Ever since I was a teenager and the hit show Storage Wars came out on A&E, I have been fascinated with auctions. In the show’s case, I always found it so amazing that people who sometimes own very valuable assets just don’t pay for their storage locker! This opens up a feeding frenzy for anyone interested in bidding on it, claim it as their own, and resell the items.
Tax sale auctions are very similar. Real estate owned by an individual or entity has its associated taxes for a particular county that it’s located in. Every year the property taxes are due and if not paid, they accrue interest and late fees over time. If carried on long enough, these late fees and interest pile up to create a hefty tax bill. Here is where the opportunity arises.
Typically after many years of not paying county tax bills, the county in which the real estate is located will move to foreclose and repossess the property. Usually this is done with a law firm who opens suit against the property owner for their lack of tax payments. In order to do this, the law firm usually does a title search on the property being foreclosed. This is important for them to do to make sure the property in question is owned by who the county tax office says. You see, the county clerk’s office and the tax assessor (appraisal district, tax office, etc… Every county has different verbiage for the office name) are two completely separate entities. When buying a piece of property, the deed will be recorded in the clerk’s office putting the world on notice that ownership has changed. This is what matters when chain of title is examined. However, the tax assessor in many counties only updates their records once or twice a year. The assessor goes to the clerk’s records and makes any ownership changes to the tax roll. So if a piece of property was sold and recorded in February but the assessor doesn’t update their records until the fall, the real owner will not show up on the actual tax roll for months!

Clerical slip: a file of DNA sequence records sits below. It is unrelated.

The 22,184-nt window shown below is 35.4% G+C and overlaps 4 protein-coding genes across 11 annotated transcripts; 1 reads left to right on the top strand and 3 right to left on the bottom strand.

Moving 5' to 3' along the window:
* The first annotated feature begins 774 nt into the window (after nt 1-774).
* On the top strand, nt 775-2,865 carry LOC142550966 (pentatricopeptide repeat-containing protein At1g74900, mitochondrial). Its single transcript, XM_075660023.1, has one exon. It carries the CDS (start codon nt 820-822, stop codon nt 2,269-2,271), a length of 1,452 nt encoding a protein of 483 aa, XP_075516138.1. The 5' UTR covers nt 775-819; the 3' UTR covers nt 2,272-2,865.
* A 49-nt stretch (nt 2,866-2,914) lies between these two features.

Problems occur because sometimes the tax assessor will mess up when transferring the ownership when a piece of property is bought or sold. Sometimes they will forget to transfer ownership, or create two “accounts” on the tax roll. Property tax will pile up interest on an old owner who sold the real estate while the rightful owner is paying the tax. It would be very easy for the county or a law firm to mistake such a property as being delinquent, when really the tax roll just has multiple accounts for the same property with the current owner paying taxes and the old owner not paying taxes. This is why a title search is important before foreclosing and auctioning it off!
During a tax sale, there will usually be a minimum bid. This number is derived from the amount of taxes owed to the county; they want their money! The piece will be auctioned off on the courthouse steps by an auctioneer with the sheriff present. Typically the property will be granted on a sheriff’s deed which has NO warrants. However since a title search was conducted by the law firm filing suit in the beginning, it’s safe to say the title is clean. Anyone who is present at the courthouse is free to bid on a property. Keep in mind that payment is expected same day and the county will only accept cashier’s check or cash. Similar to the show storage wars, people like to bid things up without any idea of location or value. I find it difficult to get good deals at these auctions for this reason. The Lookie Lou’s always seem to ruin the fun, but there are always diamonds to be found in the rough!